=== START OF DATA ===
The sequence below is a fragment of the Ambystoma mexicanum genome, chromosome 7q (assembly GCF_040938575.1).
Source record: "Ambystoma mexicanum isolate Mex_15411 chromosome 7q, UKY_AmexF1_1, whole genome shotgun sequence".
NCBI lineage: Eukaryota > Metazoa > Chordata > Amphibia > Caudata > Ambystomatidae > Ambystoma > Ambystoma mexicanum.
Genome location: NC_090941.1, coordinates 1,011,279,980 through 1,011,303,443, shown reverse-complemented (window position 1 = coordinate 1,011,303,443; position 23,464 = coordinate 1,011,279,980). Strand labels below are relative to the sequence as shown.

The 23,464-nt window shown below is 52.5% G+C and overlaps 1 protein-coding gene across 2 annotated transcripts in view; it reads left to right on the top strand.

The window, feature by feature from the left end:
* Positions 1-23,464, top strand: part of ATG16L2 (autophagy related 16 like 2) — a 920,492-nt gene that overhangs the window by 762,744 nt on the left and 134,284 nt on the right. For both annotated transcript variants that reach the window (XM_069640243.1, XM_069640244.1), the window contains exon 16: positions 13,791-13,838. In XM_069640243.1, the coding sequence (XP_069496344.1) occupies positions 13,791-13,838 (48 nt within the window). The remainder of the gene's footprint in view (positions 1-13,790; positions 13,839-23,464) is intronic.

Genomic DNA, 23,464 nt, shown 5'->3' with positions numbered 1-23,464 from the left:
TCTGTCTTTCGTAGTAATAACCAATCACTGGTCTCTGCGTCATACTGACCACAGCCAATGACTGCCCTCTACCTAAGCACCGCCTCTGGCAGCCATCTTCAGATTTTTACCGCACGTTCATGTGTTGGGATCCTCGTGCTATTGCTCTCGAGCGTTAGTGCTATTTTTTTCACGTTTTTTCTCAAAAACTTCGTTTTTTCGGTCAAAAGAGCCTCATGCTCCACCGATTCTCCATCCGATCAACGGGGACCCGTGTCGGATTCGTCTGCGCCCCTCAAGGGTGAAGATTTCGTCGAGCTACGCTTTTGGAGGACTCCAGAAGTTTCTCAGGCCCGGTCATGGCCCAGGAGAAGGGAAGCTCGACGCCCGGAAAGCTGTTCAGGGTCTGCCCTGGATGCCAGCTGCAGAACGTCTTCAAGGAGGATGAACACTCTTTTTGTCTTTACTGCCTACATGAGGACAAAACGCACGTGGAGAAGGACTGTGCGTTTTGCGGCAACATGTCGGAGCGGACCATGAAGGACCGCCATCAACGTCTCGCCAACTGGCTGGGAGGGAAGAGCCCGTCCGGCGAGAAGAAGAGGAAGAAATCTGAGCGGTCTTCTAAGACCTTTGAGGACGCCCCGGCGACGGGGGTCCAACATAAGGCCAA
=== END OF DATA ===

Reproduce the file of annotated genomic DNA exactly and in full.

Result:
The sequence below is a fragment of the Ambystoma mexicanum genome, chromosome 7q (assembly GCF_040938575.1).
Source record: "Ambystoma mexicanum isolate Mex_15411 chromosome 7q, UKY_AmexF1_1, whole genome shotgun sequence".
NCBI lineage: Eukaryota > Metazoa > Chordata > Amphibia > Caudata > Ambystomatidae > Ambystoma > Ambystoma mexicanum.
Genome location: NC_090941.1, coordinates 1,011,279,980 through 1,011,303,443, shown reverse-complemented (window position 1 = coordinate 1,011,303,443; position 23,464 = coordinate 1,011,279,980). Strand labels below are relative to the sequence as shown.

The 23,464-nt window shown below is 52.5% G+C and overlaps 1 protein-coding gene across 2 annotated transcripts in view; it reads left to right on the top strand.

The window, feature by feature from the left end:
* Positions 1-23,464, top strand: part of ATG16L2 (autophagy related 16 like 2) — a 920,492-nt gene that overhangs the window by 762,744 nt on the left and 134,284 nt on the right. For both annotated transcript variants that reach the window (XM_069640243.1, XM_069640244.1), the window contains exon 16: positions 13,791-13,838. In XM_069640243.1, the coding sequence (XP_069496344.1) occupies positions 13,791-13,838 (48 nt within the window). The remainder of the gene's footprint in view (positions 1-13,790; positions 13,839-23,464) is intronic.

Genomic DNA, 23,464 nt, shown 5'->3' with positions numbered 1-23,464 from the left:
TCTGTCTTTCGTAGTAATAACCAATCACTGGTCTCTGCGTCATACTGACCACAGCCAATGACTGCCCTCTACCTAAGCACCGCCTCTGGCAGCCATCTTCAGATTTTTACCGCACGTTCATGTGTTGGGATCCTCGTGCTATTGCTCTCGAGCGTTAGTGCTATTTTTTTCACGTTTTTTCTCAAAAACTTCGTTTTTTCGGTCAAAAGAGCCTCATGCTCCACCGATTCTCCATCCGATCAACGGGGACCCGTGTCGGATTCGTCTGCGCCCCTCAAGGGTGAAGATTTCGTCGAGCTACGCTTTTGGAGGACTCCAGAAGTTTCTCAGGCCCGGTCATGGCCCAGGAGAAGGGAAGCTCGACGCCCGGAAAGCTGTTCAGGGTCTGCCCTGGATGCCAGCTGCAGAACGTCTTCAAGGAGGATGAACACTCTTTTTGTCTTTACTGCCTACATGAGGACAAAACGCACGTGGAGAAGGACTGTGCGTTTTGCGGCAACATGTCGGAGCGGACCATGAAGGACCGCCATCAACGTCTCGCCAACTGGCTGGGAGGGAAGAGCCCGTCCGGCGAGAAGAAGAGGAAGAAATCTGAGCGGTCTTCTAAGACCTTTGAGGACGCCCCGGCGACGGGGGTCCAACATAAGGCCAA